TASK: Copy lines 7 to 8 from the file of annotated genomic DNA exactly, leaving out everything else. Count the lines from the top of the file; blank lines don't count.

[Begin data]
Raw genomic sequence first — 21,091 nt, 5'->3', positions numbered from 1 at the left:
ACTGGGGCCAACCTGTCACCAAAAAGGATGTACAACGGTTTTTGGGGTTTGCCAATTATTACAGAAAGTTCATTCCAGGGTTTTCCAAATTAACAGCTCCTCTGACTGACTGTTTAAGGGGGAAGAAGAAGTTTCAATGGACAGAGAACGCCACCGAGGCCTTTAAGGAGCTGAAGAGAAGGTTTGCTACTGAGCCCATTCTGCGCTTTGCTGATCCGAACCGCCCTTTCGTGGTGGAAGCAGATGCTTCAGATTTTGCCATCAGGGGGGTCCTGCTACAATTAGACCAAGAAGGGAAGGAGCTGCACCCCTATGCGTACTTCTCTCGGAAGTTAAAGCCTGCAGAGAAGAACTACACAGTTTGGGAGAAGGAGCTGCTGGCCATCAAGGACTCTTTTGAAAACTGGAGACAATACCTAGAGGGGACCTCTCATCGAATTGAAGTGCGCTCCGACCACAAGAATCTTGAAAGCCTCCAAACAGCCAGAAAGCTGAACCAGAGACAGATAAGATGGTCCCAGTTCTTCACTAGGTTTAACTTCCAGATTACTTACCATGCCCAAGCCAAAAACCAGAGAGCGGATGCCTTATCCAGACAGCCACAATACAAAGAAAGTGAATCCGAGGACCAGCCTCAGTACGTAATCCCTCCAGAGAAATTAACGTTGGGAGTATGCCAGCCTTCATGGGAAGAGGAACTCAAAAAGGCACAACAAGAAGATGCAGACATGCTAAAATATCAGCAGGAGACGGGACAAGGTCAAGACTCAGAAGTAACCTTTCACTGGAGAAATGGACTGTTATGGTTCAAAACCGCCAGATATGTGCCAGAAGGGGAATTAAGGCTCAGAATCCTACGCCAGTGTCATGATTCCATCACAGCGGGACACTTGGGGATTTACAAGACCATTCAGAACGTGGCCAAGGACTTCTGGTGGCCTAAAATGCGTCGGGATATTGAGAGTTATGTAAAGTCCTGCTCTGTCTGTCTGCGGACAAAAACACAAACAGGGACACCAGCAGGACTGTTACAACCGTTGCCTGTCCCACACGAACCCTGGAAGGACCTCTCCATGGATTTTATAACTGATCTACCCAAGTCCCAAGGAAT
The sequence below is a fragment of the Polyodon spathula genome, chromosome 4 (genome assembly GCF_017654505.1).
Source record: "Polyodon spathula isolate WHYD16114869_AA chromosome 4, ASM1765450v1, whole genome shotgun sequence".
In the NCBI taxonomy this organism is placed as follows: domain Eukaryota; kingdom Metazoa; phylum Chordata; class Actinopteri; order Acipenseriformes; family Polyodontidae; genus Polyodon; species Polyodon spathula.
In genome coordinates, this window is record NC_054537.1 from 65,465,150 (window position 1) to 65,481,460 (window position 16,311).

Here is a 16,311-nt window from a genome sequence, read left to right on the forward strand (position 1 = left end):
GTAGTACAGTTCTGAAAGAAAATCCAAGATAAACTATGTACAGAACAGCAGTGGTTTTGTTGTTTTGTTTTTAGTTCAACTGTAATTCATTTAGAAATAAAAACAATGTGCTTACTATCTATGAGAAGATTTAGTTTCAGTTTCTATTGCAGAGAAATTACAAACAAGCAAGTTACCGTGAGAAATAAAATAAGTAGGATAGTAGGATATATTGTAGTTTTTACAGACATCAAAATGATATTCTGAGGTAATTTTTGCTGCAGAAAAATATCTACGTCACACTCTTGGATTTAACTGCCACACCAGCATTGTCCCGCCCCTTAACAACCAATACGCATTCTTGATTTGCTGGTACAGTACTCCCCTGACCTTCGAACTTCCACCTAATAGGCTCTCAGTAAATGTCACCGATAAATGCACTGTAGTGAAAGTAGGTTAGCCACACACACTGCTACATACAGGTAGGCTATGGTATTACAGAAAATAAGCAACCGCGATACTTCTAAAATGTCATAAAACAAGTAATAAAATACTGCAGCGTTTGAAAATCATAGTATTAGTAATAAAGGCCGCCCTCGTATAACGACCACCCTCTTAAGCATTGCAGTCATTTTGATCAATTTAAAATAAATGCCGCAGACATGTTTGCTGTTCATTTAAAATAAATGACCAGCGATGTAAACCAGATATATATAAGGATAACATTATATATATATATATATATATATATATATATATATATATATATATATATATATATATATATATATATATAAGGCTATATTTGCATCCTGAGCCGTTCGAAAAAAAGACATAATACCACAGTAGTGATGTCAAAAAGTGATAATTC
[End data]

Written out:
Here is a 16,311-nt window from a genome sequence, read left to right on the forward strand (position 1 = left end):
GTAGTACAGTTCTGAAAGAAAATCCAAGATAAACTATGTACAGAACAGCAGTGGTTTTGTTGTTTTGTTTTTAGTTCAACTGTAATTCATTTAGAAATAAAAACAATGTGCTTACTATCTATGAGAAGATTTAGTTTCAGTTTCTATTGCAGAGAAATTACAAACAAGCAAGTTACCGTGAGAAATAAAATAAGTAGGATAGTAGGATATATTGTAGTTTTTACAGACATCAAAATGATATTCTGAGGTAATTTTTGCTGCAGAAAAATATCTACGTCACACTCTTGGATTTAACTGCCACACCAGCATTGTCCCGCCCCTTAACAACCAATACGCATTCTTGATTTGCTGGTACAGTACTCCCCTGACCTTCGAACTTCCACCTAATAGGCTCTCAGTAAATGTCACCGATAAATGCACTGTAGTGAAAGTAGGTTAGCCACACACACTGCTACATACAGGTAGGCTATGGTATTACAGAAAATAAGCAACCGCGATACTTCTAAAATGTCATAAAACAAGTAATAAAATACTGCAGCGTTTGAAAATCATAGTATTAGTAATAAAGGCCGCCCTCGTATAACGACCACCCTCTTAAGCATTGCAGTCATTTTGATCAATTTAAAATAAATGCCGCAGACATGTTTGCTGTTCATTTAAAATAAATGACCAGCGATGTAAACCAGATATATATAAGGATAACATTATATATATATATATATATATATATATATATATATATATATATATATATATATATATATATATATATATAAGGCTATATTTGCATCCTGAGCCGTTCGAAAAAAAGACATAATACCACAGTAGTGATGTCAAAAAGTGATAATTC